Sciatica Pain Is Often Mistaken for a Regular Back Ache | Here Are 5 Things That May Provide Relief

Sciatica Pain Is Often Mistaken for a Regular Back Ache | Here Are 5 Things That May Provide Relief

As one of the most misunderstood types of pain, sciatica pain requires more awareness.

According to Mayo Clinic, sciatica pain originates from the sciatic nerve in the lower back and passes through the hips and buttocks onto thighs and legs. A typical sciatica pain only affects one side of the body.

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As Harvard Health puts it, it is one of the most common, yet misunderstood, types of pain. It is mostly confused with normal back pain as the attacks are sudden and go away by itself in a few hours. But at times, it continues for days or months. Once it is diagnosed correctly, you can take certain measures to relieve yourself of the pain and also keep it from recurring frequently.

1. Start exercising

According to the Mayo Clinic, exercising is pretty much the key to keep sciatica pain at bay. It helps you strengthen your back and also improves posture. General exercise also helps build your overall strength, which builds your immunity and pain tolerance. Start with any form of exercise you are comfortable with. It could be walking, dancing, yoga, aerobics, or cycling. Flexibility exercises such as pilates, tai chi or yoga are known to heal sciatica pain, according to Harvard Health.

2. Practice core-strengthening


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Muscles in the back, sides, pelvis, and buttocks also are part of your core. According to Harvard Health, exercising to strengthen these muscles can support your spine, improve spinal health, and abdominal area. This, in turn, can help with sciatica pain. Planks, bridges, boat pose, etc. are great to build your core. Please talk to your doctor to understand which exercises can help you best without causing further pain.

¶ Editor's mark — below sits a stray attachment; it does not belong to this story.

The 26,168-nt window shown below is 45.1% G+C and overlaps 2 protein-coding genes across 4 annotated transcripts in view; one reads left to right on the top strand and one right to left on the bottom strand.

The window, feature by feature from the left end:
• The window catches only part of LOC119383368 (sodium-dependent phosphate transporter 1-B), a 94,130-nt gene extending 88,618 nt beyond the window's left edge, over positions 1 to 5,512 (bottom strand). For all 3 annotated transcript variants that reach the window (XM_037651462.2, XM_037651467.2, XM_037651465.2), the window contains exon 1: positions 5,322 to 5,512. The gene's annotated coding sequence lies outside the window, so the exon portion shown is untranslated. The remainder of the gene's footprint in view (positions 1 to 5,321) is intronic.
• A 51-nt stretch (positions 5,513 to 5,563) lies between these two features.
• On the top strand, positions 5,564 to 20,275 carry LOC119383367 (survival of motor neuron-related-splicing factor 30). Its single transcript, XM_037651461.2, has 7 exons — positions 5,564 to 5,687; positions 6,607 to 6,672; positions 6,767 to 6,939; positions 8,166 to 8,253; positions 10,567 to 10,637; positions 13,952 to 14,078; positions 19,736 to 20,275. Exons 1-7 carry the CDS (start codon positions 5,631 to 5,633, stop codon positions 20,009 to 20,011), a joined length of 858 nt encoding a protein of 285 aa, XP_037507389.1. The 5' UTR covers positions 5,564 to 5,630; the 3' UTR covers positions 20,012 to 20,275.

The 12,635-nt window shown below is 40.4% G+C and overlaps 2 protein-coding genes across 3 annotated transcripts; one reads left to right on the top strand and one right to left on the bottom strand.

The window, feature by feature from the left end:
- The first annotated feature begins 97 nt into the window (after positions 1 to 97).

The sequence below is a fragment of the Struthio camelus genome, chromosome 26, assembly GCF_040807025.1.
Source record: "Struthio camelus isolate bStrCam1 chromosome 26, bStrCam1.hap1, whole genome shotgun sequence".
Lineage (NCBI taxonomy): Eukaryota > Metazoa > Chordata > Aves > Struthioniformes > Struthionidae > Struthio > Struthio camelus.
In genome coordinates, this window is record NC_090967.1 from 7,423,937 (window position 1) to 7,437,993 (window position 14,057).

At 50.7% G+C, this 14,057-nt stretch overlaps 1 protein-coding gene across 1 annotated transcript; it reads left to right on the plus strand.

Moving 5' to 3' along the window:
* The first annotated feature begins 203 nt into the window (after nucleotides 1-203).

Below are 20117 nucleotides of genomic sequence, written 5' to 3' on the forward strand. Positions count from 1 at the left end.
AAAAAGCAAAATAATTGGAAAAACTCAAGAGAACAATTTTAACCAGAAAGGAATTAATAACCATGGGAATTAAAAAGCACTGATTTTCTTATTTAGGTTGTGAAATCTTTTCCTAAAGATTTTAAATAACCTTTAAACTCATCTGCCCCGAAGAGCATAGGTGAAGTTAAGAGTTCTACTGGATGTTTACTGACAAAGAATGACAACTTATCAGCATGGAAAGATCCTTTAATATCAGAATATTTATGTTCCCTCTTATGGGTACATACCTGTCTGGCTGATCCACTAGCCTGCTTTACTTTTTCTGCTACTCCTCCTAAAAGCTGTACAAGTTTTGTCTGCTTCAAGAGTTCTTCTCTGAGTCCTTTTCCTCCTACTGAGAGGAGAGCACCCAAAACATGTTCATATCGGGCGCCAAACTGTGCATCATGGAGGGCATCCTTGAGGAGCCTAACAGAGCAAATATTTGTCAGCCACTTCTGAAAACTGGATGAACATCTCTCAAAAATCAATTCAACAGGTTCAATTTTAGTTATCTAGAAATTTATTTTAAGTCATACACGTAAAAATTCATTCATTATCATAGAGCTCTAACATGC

3. Take a break from sitting


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Multiple studies have shown that sitting for long hours has an adverse impact on not only your spinal health and postures but also your overall health. Dr. David Petron, a sports-medicine physician says, "The most common reason is really prolonged sitting. We're not designed to sit for hours at length," in a University of Utah report. It stresses your ligaments and discs which can cause chronic back and lower back pain. As per Harvard Health, it is advisable to take a break from sitting and move around or maybe just stand for some time. If you have a job that requires you to sit for long hours, you should try to stand and work intermittently.

4. Watch your weight


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 Sciatica pain arises from excessive pressure on the spine and lower back, and according to Spine Universe, being overweight can increase your chances of having it. More importantly, if you are suffering from sciatica pain, being overweight can slow down the healing process. It also increases your chance of herniated discs. Even minor weight loss will reduce inflammation and pressure on the spine.

5. Work on your posture


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According to the Mayo Clinic, it is important to pay attention to your posture and work towards having a good posture. Slouching or bending your neck for a long time can cause spine inflammation. Pull your shoulder down and back up, intermittently. Sit straight and stand straight. Position your chair or computer monitor in a way that would help you sit straight and not slouch or bend back. Be aware of tension in the neck and back and do a couple of stretches before you get back to the right posture.







Disclaimer : This article is for informational purposes only and is not a substitute for professional medical advice, diagnosis, or treatment. Always seek the advice of your physician or other qualified health provider with any questions you may have regarding a medical condition.

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